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Shasta River conservation programs  moving ahead

By Rob McCallum, July 18, 2007, Mt Shasta News
The Shasta River, seen here above Edgewood Road near the Weed Airport, has been identified by the EPA as impaired by high temperature and low oxygen content. Among the mitigations being conducted are tree planting and fencing off livestock from its banks.

It used to be that the Shasta River was like a cold glass of water, fed with ice cubes from Big Springs and Mt. Shasta's glaciers. These days the lazy river stretching 41 miles from Mt. Eddy to its confluence with the Klamath River is closer to room temperature.

Listed as impaired by the Environmental Protection Agency in 1992 for high temperature and low oxygen content - both considered factors in the decline of salmonid populations - the Shasta River underwent a process called Total Maximum Daily Load.

The state water board defines a TMDL as a framework for assessing the condition of a watershed, identifying water quality problems and developing a plan for restoration. After years of information gathering, running computer models, releasing reports and subsequent public comment, the Shasta River TMDL implementation work plan is in place.

Now the goal for the regional water quality board, local agencies and landowners appears to have been set - adding 45 cubic feet per second of water suitable for salmonid populations to the Shasta River.

“We have the same amount of water, we just want to make some of it an ice cube,” said Catherine Kuhlman, executive director of the North Coast Water Board. “It's shifting the water in the drainage around, if you will.”

The river is the primary irrigation source for the Shasta Valley's cattle, alfalfa hay, nursery product and potato market, which the Shasta Valley Resource Conservation District says contributes $116 million annually to the local economy.


But the larger issue is the fact that the coho and Chinook salmon, trout and lamprey in the Shasta River feed into the troubled Klamath River. So the Shasta River TMDL public comment receives input from agriculture interests in the Klamath Basin, Indian tribes along the river and fisheries near the outlet to the Pacific Ocean.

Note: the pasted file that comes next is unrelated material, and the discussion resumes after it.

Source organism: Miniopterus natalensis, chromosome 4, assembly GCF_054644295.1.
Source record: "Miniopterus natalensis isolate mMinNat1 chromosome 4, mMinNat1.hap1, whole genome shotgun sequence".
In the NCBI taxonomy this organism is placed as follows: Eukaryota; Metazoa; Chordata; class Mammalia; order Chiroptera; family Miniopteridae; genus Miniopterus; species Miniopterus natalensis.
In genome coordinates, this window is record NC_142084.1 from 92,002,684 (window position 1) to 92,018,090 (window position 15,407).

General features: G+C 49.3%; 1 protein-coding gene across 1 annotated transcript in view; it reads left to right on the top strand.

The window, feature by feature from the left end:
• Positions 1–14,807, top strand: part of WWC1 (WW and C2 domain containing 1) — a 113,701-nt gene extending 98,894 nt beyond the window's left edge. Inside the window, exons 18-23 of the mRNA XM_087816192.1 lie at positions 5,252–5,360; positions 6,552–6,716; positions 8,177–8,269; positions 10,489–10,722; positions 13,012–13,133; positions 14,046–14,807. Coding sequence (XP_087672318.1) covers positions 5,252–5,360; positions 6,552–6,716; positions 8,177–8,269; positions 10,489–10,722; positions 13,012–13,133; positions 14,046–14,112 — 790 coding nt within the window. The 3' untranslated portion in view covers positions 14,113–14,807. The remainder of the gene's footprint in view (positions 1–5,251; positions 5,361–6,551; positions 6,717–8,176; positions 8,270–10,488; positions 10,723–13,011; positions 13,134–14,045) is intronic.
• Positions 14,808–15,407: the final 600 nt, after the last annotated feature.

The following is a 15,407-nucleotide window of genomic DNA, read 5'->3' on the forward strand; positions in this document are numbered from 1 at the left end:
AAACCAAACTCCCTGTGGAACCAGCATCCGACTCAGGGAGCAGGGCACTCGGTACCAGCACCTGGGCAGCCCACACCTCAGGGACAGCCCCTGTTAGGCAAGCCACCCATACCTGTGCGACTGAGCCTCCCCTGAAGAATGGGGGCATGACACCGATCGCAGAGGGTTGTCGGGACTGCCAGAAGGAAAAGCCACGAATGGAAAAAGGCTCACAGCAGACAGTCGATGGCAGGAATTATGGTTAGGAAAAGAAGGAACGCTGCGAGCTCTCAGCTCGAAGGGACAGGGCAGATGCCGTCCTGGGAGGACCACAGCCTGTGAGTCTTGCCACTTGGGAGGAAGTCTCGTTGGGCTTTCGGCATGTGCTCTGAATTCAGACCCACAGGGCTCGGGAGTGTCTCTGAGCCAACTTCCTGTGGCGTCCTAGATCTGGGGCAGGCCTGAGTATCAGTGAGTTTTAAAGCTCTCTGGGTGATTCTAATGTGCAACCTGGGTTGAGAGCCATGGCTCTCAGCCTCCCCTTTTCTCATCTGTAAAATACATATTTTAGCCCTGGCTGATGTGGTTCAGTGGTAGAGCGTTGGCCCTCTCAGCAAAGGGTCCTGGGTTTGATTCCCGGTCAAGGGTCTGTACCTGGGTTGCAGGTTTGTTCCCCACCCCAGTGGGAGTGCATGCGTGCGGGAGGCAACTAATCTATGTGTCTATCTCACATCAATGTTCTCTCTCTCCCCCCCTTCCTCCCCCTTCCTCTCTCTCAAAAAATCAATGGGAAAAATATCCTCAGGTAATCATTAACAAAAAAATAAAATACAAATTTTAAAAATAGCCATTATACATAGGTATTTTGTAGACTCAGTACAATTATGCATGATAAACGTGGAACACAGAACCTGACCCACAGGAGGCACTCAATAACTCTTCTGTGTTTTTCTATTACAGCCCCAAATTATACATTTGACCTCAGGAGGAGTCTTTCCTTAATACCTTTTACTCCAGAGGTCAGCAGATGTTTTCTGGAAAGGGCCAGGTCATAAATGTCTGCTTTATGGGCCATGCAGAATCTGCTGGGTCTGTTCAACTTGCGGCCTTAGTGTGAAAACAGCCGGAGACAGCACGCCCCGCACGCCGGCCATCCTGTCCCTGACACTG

How 45 cfs of cold water gets into the system is now the biggest question.

“We have a number of projects, either conservation or restoration in the valley,” said Adriane Garayalde of the Shasta Valley Resource Conservation District. “We have a number of partners involved in the projects on the ground and getting grant funding.”


One of the primary contributors to high temperature on the Shasta, according to the TMDL, is lack of a riparian zone on its riverbanks.

Without trees adjacent to the river, the report says, water gets baked in midday sun throughout the Shasta Valley. Furthermore, impoundments and diversions create pools that can harbor alga and put distance between the riparian zone and middle of the river.

Unfortunately, simply planting shade trees on the banks is proving difficult for landowners.


“We've planted them carefully, put guards on them, installed drip irrigation systems and they just don't prosper,” said Ernie Wilkinson of Save our Scott and Shasta Valleys. “What they're asking us to do we've already made efforts to do so.”

Wilkinson said another factor, grazing on riverbanks, is being mitigated.

“Seventy five to 85 percent of the Shasta River is excluded to livestock by fencing and alternative stock water sources,” he said. “That still leaves a big percentage of stream, but we're working on that too.”


The SOSS surmises the biggest impact on the Shasta could be from tailwater flows, water returning to river after being irrigated.

“Almost all of the Shasta Valley is irrigated by diversions and canals,” Wilkinson said. “That water flows over the land and returns to the river, largely without being filtered or buffered. That for darn sure carries pollutants like fertilizer, which adds nitrates to the entire system.”

Through filtration systems at the point of discharge on individual farms and ranches, Wilkinson said, pollutants like fertilizer could be removed from the tailwater and also be cooled before it returns to the Shasta River.


Filtration systems can come in the form of settling ponds, gravel beds or simply discharging tailwater into a field and letting it return to the drainage underground.

Whether or not the goal of 45 cfs can be achieved or not, parties involved with the Shasta River appear to be moving toward compliance with the RWB, and will likely avoid a messy water adjudication battle with the EPA.

“We'll make our best effort,” Garayalde said. “That's what you have to do with the TMDL - strive to work forward and make progress. It's a good faith effort.”

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